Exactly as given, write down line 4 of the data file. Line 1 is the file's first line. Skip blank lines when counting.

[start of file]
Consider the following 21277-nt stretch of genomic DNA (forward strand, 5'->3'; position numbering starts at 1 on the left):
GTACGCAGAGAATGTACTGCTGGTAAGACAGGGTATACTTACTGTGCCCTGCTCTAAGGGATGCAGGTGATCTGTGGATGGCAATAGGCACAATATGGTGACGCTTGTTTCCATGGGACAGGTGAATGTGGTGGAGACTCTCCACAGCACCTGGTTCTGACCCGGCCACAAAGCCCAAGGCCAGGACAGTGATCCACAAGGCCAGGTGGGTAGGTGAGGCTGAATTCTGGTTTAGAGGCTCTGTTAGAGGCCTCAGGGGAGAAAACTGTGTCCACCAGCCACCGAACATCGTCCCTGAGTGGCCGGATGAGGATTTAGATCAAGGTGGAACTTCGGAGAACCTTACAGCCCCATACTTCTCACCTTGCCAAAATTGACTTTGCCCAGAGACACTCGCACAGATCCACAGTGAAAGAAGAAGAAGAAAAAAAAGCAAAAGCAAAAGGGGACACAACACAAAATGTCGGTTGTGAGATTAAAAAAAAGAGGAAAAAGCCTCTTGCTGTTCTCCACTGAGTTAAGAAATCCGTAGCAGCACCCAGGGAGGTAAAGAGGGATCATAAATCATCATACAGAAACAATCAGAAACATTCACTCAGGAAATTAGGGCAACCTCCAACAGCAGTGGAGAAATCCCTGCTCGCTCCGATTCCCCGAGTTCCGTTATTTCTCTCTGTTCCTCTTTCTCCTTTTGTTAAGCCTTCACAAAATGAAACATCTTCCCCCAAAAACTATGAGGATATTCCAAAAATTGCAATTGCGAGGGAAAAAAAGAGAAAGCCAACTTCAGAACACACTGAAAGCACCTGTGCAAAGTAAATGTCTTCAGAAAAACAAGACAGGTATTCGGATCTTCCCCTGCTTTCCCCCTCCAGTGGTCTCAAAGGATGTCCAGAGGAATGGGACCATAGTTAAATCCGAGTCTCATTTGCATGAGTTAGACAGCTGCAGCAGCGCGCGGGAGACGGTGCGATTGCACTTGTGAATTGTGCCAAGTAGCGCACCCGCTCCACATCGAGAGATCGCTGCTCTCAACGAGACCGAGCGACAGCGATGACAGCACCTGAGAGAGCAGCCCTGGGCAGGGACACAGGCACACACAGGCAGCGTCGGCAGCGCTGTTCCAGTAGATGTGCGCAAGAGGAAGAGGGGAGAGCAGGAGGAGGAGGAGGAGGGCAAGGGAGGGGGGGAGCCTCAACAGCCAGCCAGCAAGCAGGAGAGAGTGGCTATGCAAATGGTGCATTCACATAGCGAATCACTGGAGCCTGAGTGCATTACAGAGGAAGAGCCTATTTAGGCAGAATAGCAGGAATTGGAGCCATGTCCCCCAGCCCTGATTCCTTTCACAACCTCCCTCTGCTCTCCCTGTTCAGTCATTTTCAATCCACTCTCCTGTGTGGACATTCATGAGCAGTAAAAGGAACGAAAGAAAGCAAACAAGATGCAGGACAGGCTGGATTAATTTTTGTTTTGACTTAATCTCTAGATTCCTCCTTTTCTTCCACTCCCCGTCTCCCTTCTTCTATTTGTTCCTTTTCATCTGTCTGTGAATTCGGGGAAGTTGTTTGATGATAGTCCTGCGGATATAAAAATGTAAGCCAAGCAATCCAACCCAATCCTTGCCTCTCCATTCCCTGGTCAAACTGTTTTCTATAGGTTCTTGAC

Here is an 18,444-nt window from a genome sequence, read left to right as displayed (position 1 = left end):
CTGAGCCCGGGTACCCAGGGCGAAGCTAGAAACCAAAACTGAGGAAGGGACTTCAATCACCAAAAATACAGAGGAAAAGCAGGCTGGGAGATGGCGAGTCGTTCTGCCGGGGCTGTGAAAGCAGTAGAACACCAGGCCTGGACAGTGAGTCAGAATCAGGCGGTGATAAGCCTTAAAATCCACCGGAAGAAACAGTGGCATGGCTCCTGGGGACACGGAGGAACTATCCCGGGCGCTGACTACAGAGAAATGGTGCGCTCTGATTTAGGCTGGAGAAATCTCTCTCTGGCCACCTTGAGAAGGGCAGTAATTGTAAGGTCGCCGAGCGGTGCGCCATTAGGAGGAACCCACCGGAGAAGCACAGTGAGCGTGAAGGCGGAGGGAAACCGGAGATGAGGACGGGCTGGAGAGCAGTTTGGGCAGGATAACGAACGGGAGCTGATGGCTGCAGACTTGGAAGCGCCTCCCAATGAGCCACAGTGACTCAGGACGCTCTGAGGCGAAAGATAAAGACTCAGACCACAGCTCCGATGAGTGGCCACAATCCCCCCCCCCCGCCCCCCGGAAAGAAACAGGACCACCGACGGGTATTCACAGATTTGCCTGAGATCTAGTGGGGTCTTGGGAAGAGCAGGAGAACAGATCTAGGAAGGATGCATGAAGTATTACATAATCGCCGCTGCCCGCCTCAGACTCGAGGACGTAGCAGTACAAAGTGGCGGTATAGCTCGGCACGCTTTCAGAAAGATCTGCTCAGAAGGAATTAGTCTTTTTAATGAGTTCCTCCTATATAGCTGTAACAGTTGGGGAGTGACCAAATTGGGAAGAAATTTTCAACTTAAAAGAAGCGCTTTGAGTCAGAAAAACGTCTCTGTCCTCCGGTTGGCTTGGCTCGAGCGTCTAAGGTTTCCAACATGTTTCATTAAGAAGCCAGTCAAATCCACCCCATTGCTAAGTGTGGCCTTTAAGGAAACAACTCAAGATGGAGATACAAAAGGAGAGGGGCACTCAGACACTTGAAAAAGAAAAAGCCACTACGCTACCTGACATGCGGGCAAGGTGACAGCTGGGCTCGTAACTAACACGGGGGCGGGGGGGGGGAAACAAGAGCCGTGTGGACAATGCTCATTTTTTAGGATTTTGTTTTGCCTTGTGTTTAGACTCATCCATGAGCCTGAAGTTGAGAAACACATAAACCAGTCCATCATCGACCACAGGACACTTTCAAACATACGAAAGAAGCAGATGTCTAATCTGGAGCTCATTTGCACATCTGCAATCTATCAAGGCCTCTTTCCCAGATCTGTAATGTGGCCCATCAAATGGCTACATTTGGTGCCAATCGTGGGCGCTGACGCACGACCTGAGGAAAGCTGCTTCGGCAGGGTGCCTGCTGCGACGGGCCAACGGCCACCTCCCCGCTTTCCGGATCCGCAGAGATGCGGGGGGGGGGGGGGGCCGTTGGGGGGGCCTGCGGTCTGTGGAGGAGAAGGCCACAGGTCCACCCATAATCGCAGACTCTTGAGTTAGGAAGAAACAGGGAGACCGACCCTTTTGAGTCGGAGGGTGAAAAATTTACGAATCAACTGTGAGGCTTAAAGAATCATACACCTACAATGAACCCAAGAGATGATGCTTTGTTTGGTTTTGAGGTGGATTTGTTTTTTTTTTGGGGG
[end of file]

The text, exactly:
CTGAGCCCGGGTACCCAGGGCGAAGCTAGAAACCAAAACTGAGGAAGGGACTTCAATCACCAAAAATACAGAGGAAAAGCAGGCTGGGAGATGGCGAGTCGTTCTGCCGGGGCTGTGAAAGCAGTAGAACACCAGGCCTGGACAGTGAGTCAGAATCAGGCGGTGATAAGCCTTAAAATCCACCGGAAGAAACAGTGGCATGGCTCCTGGGGACACGGAGGAACTATCCCGGGCGCTGACTACAGAGAAATGGTGCGCTCTGATTTAGGCTGGAGAAATCTCTCTCTGGCCACCTTGAGAAGGGCAGTAATTGTAAGGTCGCCGAGCGGTGCGCCATTAGGAGGAACCCACCGGAGAAGCACAGTGAGCGTGAAGGCGGAGGGAAACCGGAGATGAGGACGGGCTGGAGAGCAGTTTGGGCAGGATAACGAACGGGAGCTGATGGCTGCAGACTTGGAAGCGCCTCCCAATGAGCCACAGTGACTCAGGACGCTCTGAGGCGAAAGATAAAGACTCAGACCACAGCTCCGATGAGTGGCCACAATCCCCCCCCCCCGCCCCCCGGAAAGAAACAGGACCACCGACGGGTATTCACAGATTTGCCTGAGATCTAGTGGGGTCTTGGGAAGAGCAGGAGAACAGATCTAGGAAGGATGCATGAAGTATTACATAATCGCCGCTGCCCGCCTCAGACTCGAGGACGTAGCAGTACAAAGTGGCGGTATAGCTCGGCACGCTTTCAGAAAGATCTGCTCAGAAGGAATTAGTCTTTTTAATGAGTTCCTCCTATATAGCTGTAACAGTTGGGGAGTGACCAAATTGGGAAGAAATTTTCAACTTAAAAGAAGCGCTTTGAGTCAGAAAAACGTCTCTGTCCTCCGGTTGGCTTGGCTCGAGCGTCTAAGGTTTCCAACATGTTTCATTAAGAAGCCAGTCAAATCCACCCCATTGCTAAGTGTGGCCTTTAAGGAAACAACTCAAGATGGAGATACAAAAGGAGAGGGGCACTCAGACACTTGAAAAAGAAAAAGCCACTACGCTACCTGACATGCGGGCAAGGTGACAGCTGGGCTCGTAACTAACACGGGGGCGGGGGGGGGGAAACAAGAGCCGTGTGGACAATGCTCATTTTTTAGGATTTTGTTTTGCCTTGTGTTTAGACTCATCCATGAGCCTGAAGTTGAGAAACACATAAACCAGTCCATCATCGACCACAGGACACTTTCAAACATACGAAAGAAGCAGATGTCTAATCTGGAGCTCATTTGCACATCTGCAATCTATCAAGGCCTCTTTCCCAGATCTGTAATGTGGCCCATCAAATGGCTACATTTGGTGCCAATCGTGGGCGCTGACGCACGACCTGAGGAAAGCTGCTTCGGCAGGGTGCCTGCTGCGACGGGCCAACGGCCACCTCCCCGCTTTCCGGATCCGCAGAGATGCGGGGGGGGGGGGGGGCCGTTGGGGGGGCCTGCGGTCTGTGGAGGAGAAGGCCACAGGTCCACCCATAATCGCAGACTCTTGAGTTAGGAAGAAACAGGGAGACCGACCCTTTTGAGTCGGAGGGTGAAAAATTTACGAATCAACTGTGAGGCTTAAAGAATCATACACCTACAATGAACCCAAGAGATGATGCTTTGTTTGGTTTTGAGGTGGATTTGTTTTTTTTTTGGGGG